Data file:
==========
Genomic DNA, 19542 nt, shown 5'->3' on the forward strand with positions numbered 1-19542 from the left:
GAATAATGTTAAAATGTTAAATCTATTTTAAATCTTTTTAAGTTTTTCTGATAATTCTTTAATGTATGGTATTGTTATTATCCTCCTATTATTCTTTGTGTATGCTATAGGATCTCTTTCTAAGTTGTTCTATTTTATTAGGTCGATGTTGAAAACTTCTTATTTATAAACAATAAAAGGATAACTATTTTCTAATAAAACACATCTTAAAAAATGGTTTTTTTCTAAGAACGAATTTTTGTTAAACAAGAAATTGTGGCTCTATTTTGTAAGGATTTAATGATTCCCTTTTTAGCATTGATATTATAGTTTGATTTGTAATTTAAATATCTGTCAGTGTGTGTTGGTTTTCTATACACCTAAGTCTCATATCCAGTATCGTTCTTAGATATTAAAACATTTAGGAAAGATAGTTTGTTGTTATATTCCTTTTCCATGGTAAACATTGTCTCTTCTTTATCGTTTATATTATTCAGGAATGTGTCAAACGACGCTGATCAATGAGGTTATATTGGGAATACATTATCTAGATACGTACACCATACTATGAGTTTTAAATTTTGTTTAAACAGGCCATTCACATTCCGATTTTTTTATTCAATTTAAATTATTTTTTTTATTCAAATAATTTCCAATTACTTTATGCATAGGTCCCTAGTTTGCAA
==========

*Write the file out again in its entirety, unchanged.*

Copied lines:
Genomic DNA, 19542 nt, shown 5'->3' on the forward strand with positions numbered 1-19542 from the left:
GAATAATGTTAAAATGTTAAATCTATTTTAAATCTTTTTAAGTTTTTCTGATAATTCTTTAATGTATGGTATTGTTATTATCCTCCTATTATTCTTTGTGTATGCTATAGGATCTCTTTCTAAGTTGTTCTATTTTATTAGGTCGATGTTGAAAACTTCTTATTTATAAACAATAAAAGGATAACTATTTTCTAATAAAACACATCTTAAAAAATGGTTTTTTTCTAAGAACGAATTTTTGTTAAACAAGAAATTGTGGCTCTATTTTGTAAGGATTTAATGATTCCCTTTTTAGCATTGATATTATAGTTTGATTTGTAATTTAAATATCTGTCAGTGTGTGTTGGTTTTCTATACACCTAAGTCTCATATCCAGTATCGTTCTTAGATATTAAAACATTTAGGAAAGATAGTTTGTTGTTATATTCCTTTTCCATGGTAAACATTGTCTCTTCTTTATCGTTTATATTATTCAGGAATGTGTCAAACGACGCTGATCAATGAGGTTATATTGGGAATACATTATCTAGATACGTACACCATACTATGAGTTTTAAATTTTGTTTAAACAGGCCATTCACATTCCGATTTTTTTATTCAATTTAAATTATTTTTTTTATTCAAATAATTTCCAATTACTTTATGCATAGGTCCCTAGTTTGCAA